Sam Lips plays Billy Lawlor in the new production of 42nd Street, which has transferred to London’s Sadler’s Wells following a run at Curve, Leicester.
The show stars Ruthie Henshall as Dorothy Brock, Adam Garcia as Julian Marsh, Josefina Gabrielle as Maggie Jones Les Dennis as Bert Barry, Nicole-Lily Baisden as Peggy Sawyer, Sam Lips as Billy Lawlor and Michael Praed as Pat Denning.
This iconic song-and-dance spectacular features a hit parade of toe-tapping songs, including the title number, “We’re In The Money”, “Lullaby of Broadway”, “Shuffle Off To Buffalo” and “I Only Have Eyes For You”. 42nd Street is a timeless and inspiring showbiz fairy tale that combines breath-taking tap dance routines, backstage intrigue, classic romance and delightful comedy to dazzling effect.
Fresh off the bus from small-town America, young and beautiful Peggy Sawyer arrives in New York City dreaming of her name in lights. She quickly catches the eye of a big-time director and lands a spot in the chorus line of Broadway’s newest show…and when the leading lady gets injured, Peggy gets her shot at stardom.
Following its London run, 42nd Street will embark on tour. Current tour schedule can be found at 42ndstreettour.com
You’re starring in 42nd Street, what can you tell us about this musical?
42nd Street is a fun, lighthearted show full of tap dancing and spectacle, but also has a lot of heart. The story takes place in New York City in 1933, right in the heart of the Great Depression, and the famous Broadway director, Julian Marsh, decides to put on a musical. We meet young Peggy Sawyer, a young small-town girl with a big dream, and follow her on a remarkable journey to Broadway stardom.
It features well known songs such as “Lullaby of Broadway” and “I Only Have Eyes For You”, and of course, the tap-dancing showstopper “We’re in the Money”. It’s a great show for all ages and guaranteed to lift your spirits.
How does it feel to be taking this show, so synonymous with Broadway, on tour across the UK?
I love telling this story because it gives the audience a glimpse into our world as stage performers. A lot of people don’t really know the magnitude of the work that goes on behind the scenes. Not just during the performance, but in the rehearsals leading up to it, navigating the financial obstacles of putting the show on, especially during a global crisis such as the Great Depression, and of course, handling the unexpected hurdles along the way.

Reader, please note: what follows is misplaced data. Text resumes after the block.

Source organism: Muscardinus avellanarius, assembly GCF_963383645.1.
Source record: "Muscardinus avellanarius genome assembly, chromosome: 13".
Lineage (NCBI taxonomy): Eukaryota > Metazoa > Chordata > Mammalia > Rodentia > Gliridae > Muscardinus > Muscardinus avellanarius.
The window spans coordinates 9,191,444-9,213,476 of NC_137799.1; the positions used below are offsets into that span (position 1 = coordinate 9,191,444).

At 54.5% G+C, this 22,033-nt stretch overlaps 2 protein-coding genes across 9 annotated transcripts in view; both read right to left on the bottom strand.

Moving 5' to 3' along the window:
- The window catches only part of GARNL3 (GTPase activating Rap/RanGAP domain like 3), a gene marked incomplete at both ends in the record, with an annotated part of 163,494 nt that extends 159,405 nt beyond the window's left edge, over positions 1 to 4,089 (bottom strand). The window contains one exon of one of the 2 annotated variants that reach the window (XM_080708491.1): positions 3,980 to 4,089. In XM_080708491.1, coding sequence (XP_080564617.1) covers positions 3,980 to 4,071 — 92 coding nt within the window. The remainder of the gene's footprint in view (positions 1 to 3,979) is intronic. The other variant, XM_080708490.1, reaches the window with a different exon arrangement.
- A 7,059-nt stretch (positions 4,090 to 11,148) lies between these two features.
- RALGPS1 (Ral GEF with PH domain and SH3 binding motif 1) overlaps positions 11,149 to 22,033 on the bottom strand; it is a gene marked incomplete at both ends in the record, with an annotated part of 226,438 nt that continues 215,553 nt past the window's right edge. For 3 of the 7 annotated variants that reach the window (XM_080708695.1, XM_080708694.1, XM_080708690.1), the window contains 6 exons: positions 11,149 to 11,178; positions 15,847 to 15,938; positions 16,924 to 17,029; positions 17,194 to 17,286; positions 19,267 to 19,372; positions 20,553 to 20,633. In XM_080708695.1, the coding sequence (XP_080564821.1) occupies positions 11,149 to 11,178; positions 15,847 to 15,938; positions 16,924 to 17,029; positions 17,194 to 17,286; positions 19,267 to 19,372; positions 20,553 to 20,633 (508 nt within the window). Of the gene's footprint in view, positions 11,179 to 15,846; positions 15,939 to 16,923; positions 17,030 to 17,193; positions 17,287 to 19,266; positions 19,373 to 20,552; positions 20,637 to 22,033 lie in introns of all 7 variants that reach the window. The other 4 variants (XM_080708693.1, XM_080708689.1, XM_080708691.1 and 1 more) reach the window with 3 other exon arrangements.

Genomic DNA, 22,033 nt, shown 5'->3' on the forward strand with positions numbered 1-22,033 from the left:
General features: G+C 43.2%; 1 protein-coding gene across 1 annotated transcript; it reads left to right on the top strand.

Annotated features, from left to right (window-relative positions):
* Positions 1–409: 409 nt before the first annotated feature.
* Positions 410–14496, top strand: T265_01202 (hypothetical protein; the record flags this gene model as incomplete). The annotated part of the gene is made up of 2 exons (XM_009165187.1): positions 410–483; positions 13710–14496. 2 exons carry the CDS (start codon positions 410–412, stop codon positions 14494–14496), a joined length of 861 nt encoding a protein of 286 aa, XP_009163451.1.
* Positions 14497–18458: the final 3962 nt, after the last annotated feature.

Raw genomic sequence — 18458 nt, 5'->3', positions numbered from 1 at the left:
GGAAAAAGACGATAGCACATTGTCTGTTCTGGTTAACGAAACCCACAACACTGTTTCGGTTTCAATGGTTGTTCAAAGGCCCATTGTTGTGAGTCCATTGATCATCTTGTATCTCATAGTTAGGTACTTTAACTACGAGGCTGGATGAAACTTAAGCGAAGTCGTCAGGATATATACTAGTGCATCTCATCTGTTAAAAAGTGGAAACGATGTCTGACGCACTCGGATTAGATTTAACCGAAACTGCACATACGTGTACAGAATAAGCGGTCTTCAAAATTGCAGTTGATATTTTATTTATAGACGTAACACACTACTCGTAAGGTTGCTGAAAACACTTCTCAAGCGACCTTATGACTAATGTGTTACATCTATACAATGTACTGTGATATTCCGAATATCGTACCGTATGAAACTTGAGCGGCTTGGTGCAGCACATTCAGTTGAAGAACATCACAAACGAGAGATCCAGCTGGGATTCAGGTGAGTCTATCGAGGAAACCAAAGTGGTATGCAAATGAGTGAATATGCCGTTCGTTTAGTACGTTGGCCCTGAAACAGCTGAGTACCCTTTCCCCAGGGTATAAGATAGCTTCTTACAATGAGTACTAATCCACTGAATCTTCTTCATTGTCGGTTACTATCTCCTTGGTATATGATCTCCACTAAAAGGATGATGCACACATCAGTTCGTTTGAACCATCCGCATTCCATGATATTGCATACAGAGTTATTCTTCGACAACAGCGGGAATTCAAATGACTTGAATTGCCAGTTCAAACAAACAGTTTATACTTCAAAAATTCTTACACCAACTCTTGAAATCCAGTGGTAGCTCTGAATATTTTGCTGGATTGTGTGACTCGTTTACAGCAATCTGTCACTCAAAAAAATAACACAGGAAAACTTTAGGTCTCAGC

We’ve all heard the phrase “the show must go on,” and I think audiences will have a new appreciation for that phrase after seeing this show. My biggest hope for the tour is that it will inspire young people who love theatre to work hard to become the best performer they can be. Peggy’s story could be theirs one day.
You’re playing Billy Lawler, tell us a little more about the character, and what you’re enjoying most about the role?
Billy Lawlor is such a fun role to play. He is the leading man in the show within the show and becomes a potential love interest for Peggy. It has been a dream role of mine for a long time and I am so thrilled that I’m getting to do it. It has a bit of everything. I get to sing some great songs, dance some amazing steps, and play out a little love story. It’s a lot of fun.
And what do you think the biggest challenge for you as an actor will be?
I think the biggest challenge of this show for me is the stamina it takes to make it happen every night. We do eight performances a week with one day off, and in a show like this with all of its physical demands, we have to think of ourselves as athletes.
It’s not just the work on stage that we have to think about, but also what happens backstage. There are a lot of very fast costumes changes going on, in amongst giant set pieces moving about, with a surprisingly small amount of room. Not to mention the stairs we have to climb to get to dressing rooms and such. So it is an incredibly physically demanding show, and to make it look fresh and effortless every night is a real challenge.
What’s it like working with director, Jonathan Church and what’s been your biggest learning from the experience?
Jonathan is a brilliant director. This is the second show I have done with him, the first being Singin’ in the Rain last year. He has a real understanding of this art form and how to really highlight the true heart of the story, making each scene flow seamlessly into the next.
We really dove into the text with this production and it was wonderful taking the time to explore all of the different relationships the characters have with each other. I think the biggest thing I have learned from this process is to always continue to discover new things about my character. Jonathan is a very collaborative director and was open to all of the ideas we brought into the rehearsal room.
Of course, some ideas didn’t work, but that encouragement to keep playing with the characters was so valuable. It has kept the show fresh and fun for all of us, and makes it more real for the audience.
What would you say to anyone thinking of booking to see 42nd Street?
If you’re thinking about buying a ticket to the show, I would say you’re in for an evening of pure entertainment. These classic musicals have stood the test of time for a reason. It is the quintessential Broadway musical, and you will leave the theatre with a spring in your step.